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Quick Facts

  • Awards

    6 Awards

  • Patients' Choice Award
  • Top 10 Doctor - State
  • Top 10 Doctor - City
  • Compassionate Doctor Recognition
  • On-Time Doctor Award
  • Top 10 Doctor - Metro Area
  • Accepted Insurance

  • Multiplan
  • United Healthcare
  • Coventry Health Care
  • Humana
  • BCBS North Carolina

Doctors in Wake Orthopaedics

View all physicians that belong to Wake Orthopaedics.

Ratings & Comments

68 ratings with 24 comments

The Overall Average Patient Rating of Wake Orthopaedics when asked is excellent. Wake Orthopaedics has been reviewed by 68 patients. The rating is 4.4 out of 5 stars.

The average wait time to see a doctor at Wake Orthopaedics as provided by patient reviews is 22 minutes. By comparison, the national average for a pre-vist wait time is 21 minutes.

Specialties

3 specialties

  • Sports Medicine

    A sports medicine specialist is a physician who is trained to diagnose and treat injuries and conditions caused by participation in athletic activities.
    These doctors are generally employed by professional sports teams to care for the athletes who are injured. They have extensive knowledge of the types of injuries that athletes are most susceptible to, such as stress fractures, sprains, concussions, muscle cramps, ACL injuries, and shin splints.
    It is the responsibility of sports medicine specialist to clear athletes to return to the playing field when they are deemed fit. These doctors also advise athletes on how to avoid injury through proper care of their bodies while training.

  • Orthopedic Surgery

    An orthopaedic surgeon is a physician who specializes in diagnosis and surgical treatment of injuries and disorders involving the musculoskeletal system, such as hip replacements and arthroscopic knee surgery.
    In addition to treating trauma to the musculoskeletal system, these doctors also deal with sports injuries, degenerative diseases, infections, tumors and congenital disorders.

  • Trauma Surgery

    Trauma surgeons treat patients who come to emergency rooms and require surgery after any kind of accident. They know how to act quickly, assess the patient’s condition, and decide on a course of action. They work fast to coordinate with other physicians and specialists in the hospital if needed, such as neurosurgeons and radiologists, so they can properly diagnose the injury and stabilize patients.
    Common trauma injuries include bleeding, burns, brain or other internal injuries, shock and loss of limbs. Because they treat patients in traumatic situations, they’re also typically skilled in offering some level of emotional support to help the patient cope with confusion and grief that may result from their accident.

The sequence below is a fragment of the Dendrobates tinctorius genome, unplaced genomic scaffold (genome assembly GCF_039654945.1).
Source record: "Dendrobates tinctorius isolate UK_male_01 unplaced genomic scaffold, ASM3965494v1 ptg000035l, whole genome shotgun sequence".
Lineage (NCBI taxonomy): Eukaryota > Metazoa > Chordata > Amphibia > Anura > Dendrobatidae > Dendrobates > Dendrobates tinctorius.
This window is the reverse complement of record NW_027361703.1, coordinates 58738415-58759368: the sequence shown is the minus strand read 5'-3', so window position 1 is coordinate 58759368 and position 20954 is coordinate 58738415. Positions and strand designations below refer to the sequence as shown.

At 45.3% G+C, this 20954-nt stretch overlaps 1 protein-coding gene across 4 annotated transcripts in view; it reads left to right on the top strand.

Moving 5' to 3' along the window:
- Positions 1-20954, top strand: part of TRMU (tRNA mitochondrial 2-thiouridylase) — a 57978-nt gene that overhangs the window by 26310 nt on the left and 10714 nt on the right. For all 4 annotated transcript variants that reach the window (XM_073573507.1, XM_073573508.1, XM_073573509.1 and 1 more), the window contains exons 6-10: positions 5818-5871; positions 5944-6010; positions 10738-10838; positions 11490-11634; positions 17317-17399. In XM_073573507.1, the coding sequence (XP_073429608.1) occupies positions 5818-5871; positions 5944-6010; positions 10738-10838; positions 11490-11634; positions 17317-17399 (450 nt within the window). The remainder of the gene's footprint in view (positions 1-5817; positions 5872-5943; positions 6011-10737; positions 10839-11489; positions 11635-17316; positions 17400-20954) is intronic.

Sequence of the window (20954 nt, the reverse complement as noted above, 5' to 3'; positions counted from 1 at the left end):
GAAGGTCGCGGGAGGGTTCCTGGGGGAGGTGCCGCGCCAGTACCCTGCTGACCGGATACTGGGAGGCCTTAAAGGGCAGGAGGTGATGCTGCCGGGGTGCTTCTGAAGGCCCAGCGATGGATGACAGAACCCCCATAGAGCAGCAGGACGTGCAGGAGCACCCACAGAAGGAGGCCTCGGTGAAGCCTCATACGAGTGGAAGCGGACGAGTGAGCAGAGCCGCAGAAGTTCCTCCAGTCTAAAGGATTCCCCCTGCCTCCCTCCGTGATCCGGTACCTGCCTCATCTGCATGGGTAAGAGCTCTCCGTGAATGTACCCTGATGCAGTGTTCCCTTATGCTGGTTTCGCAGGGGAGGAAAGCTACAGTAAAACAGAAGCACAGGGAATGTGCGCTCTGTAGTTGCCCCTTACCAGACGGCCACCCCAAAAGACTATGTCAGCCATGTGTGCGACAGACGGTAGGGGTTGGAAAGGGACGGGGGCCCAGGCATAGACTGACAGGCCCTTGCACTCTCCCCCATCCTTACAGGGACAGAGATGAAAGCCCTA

• Education

    Affiliated doctors have gone to the following schools

  • University Of North Carolina At Chapel Hill School Of Medicine
  • University Of Texas Medical Branch School Of Medicine
  • University Of Virginia School Of Medicine

Information About Group Practices

What is a Group Practice?

According to The Medical Group Management Association, a group practice is any relationship between three or more physicians who share facilities, expenses, profits and other resources like support staff and equipment. Group practices tend to fall into two categories: those that organize around a particular medical specialty and those that encompass several specialties like East Boston Neighborhood Health that specializes in internal medicine

Why Group Practice?

As medicine became more complex in the twentieth century, the need for group practices made more sense. Physicians found it impossible to know everything about the emerging drugs and technologies on the medical landscape. In addition, the cost of providing a full range of diagnostic services, such as tests and X-rays, in one location became prohibitive to the individual practitioner. Hence, doctors from various disciplines began to team together in order to provide more comprehensive care to their community of patients.

Benefits of Group Practice

As medicine became more complex in the twentieth century, the need for group practices made more sense. Physicians found it impossible to know everything about the emerging drugs and technologies on the medical landscape. In addition, the cost of providing a full range of diagnostic services, such as tests and X-rays, in one location became prohibitive to the individual practitioner. Hence, doctors from various disciplines began to team together in order to provide more comprehensive care to their community of patients.